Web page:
Professor Tim Besley, FBA Professor Peter Hennessy, FBA

[See also At your own risk and Economists were beholden to the long boom.]

Originally published at Economist’s View and reproduced here with the author’s permission.

5 Responses to "Why had Nobody Noticed that the Credit Crunch Was on its Way?"

  1. Martin Hopkins Guest   July 31, 2009 at 3:42 am

    A clear indication of why economists as a group together with their ratios and jargon are a useless breedTheir high and mighty approach caused them to miss this disaster when they could have used an elementry warning indicator namely DEMOGRAPHIC TRENDSIn 2005 I correctly predicted that house prices would fall and continue to fall until 2013 using the demographic fall in the numbers of 35-45 year olds within the uk population for this prediction35-45 year olds spends were driving the economy so any drop in real numbers was a clear indiction of change which economists fail to take notice of.Wake up!

  2. Bob Ritter   July 31, 2009 at 4:08 am

    He had me up to “We have the honour to remain, Madam, Your Majesty’s most humble and obedient servants.”The prof summed it up well though. The big surprise was that it should not have been a surprise, which is what made it a surprise. Hmmm … gotta love economists. Predicting the future is easy … it is predicting when it will happen that is the hard part. I prefer to let economists tell me what happened and to draw my on conclusions on what’s coming up!!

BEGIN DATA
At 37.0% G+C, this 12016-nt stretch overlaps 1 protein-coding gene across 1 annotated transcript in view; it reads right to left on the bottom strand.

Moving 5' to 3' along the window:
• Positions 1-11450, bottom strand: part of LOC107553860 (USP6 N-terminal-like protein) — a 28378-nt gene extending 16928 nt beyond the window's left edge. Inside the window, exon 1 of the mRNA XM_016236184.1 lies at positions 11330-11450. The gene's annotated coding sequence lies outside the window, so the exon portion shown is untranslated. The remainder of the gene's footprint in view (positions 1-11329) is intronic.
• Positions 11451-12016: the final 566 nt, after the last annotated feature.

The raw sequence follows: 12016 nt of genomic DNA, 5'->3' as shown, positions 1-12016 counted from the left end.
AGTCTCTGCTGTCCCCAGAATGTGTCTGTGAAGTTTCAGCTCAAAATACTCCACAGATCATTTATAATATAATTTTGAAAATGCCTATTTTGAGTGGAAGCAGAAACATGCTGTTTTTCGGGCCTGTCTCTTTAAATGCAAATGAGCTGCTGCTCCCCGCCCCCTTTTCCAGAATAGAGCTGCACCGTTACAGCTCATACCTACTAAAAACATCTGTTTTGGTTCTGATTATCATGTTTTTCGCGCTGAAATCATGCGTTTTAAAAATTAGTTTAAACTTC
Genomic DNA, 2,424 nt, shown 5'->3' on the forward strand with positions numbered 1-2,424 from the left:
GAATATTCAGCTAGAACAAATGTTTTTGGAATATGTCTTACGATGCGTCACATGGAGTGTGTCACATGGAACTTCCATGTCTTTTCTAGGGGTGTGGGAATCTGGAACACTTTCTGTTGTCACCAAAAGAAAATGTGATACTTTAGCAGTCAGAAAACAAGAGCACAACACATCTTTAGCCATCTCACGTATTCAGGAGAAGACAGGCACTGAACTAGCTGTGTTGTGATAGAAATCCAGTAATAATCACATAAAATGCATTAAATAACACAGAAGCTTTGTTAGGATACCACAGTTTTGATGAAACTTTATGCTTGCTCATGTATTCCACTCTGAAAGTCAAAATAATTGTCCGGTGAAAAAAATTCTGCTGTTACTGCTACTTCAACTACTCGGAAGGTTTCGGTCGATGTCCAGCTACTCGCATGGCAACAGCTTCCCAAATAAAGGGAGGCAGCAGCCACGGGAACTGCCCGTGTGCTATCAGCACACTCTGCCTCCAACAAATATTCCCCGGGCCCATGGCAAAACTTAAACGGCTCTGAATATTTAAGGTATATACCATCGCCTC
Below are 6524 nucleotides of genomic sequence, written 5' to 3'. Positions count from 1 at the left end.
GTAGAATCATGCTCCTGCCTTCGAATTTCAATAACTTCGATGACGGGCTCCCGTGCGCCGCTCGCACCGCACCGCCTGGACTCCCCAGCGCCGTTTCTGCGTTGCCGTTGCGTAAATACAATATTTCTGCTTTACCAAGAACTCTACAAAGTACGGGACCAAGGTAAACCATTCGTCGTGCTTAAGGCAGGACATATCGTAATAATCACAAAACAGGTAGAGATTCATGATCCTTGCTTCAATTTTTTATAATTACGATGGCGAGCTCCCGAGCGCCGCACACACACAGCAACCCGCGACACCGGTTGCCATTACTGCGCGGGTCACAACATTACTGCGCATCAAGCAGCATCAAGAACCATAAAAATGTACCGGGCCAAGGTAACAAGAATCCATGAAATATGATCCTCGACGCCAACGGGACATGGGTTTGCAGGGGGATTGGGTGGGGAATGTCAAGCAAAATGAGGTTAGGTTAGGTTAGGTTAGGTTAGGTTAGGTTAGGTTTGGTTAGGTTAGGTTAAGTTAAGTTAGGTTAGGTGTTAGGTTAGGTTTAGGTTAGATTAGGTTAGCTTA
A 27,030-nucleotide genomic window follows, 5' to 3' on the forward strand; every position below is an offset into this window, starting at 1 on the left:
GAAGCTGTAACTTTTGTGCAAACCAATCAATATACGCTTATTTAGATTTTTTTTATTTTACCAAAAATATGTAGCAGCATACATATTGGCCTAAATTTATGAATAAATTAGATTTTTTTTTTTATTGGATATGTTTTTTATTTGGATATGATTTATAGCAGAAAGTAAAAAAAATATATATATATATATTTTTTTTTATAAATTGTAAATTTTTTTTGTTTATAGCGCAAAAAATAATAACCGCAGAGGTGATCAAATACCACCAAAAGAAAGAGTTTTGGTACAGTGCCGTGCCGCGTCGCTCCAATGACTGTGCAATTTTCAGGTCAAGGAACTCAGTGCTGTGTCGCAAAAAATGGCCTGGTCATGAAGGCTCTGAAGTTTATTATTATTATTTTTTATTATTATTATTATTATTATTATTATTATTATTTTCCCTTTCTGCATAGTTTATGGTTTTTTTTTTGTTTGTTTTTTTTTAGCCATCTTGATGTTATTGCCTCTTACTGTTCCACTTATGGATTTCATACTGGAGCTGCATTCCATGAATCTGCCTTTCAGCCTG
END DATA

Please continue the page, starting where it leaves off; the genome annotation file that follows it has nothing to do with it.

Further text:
3. S. Amend (Guest)   July 31, 2009 at 10:41 am

    This seems an example of the perils of overspecialization, compartmentalized thinking, and an overreliance on a quantitative-theoretical perspective of what “the economy” is. Stepping out of offices and looking at human behavior, as well as the “real” and qualitative world around you, did and could have provided plenty of information that “hot air” was happening which was in no way underpinned by any actual values. But as long as the delusion continues that complex systems can be “controlled” and fully explained by quantitative models, much relevant insight (dare we say wisdom?) will continue to be lacking.

  4. Manuel Sarachaga   July 31, 2009 at 11:27 am

    The real thing is what failed was the economic theory most of the economists had in mind. Only a few was aware of what was going on, thanks to the right model they had and still have. It is not a new model (for our disgrace), but an old one, made up at the end of the 19th century and the beginning of the 20th century. All those wrong famous economists of the 20th century destroyed most of that knowledge, and as I said, just a few remained right. Things related to the investment and saving relationship, the real and true meaning of inflation or interest, the basis of the economic growth… old thing we should know and have forgotten… all those things they knew and discussed about. We decided it was more important to talk about CDS, hedge funds… and this is how it ended.Good luck.

  5. K Subramanian   August 2, 2009 at 1:09 am

    It is a simple query which many ordinary citizens who were bewildered by the crisis had raised earlier. The query becomes important when it is raised by Her Majesty!It is a measure of the economists’ achievement that they took such a long time to reply to it. At the end of it, what we get is a white wash of the profession and a polite admission of the failure of its collective imagination. But, pray, why did their imagination fail? There is no answer.The brief answer is that economists had become slaves of pet market theories which were made worse by the application of algo bric-a-brac giving them an appearance of certitude – they clung to them until they blew on their face on 9th August 2007. From then on, there are more theories and more formulations.It is again a measure of their inadequacies that the profession is unable to analyse the current situation (green shoots or brown weeds!)and whether there should ‘exit’ strategies and when or how they should start.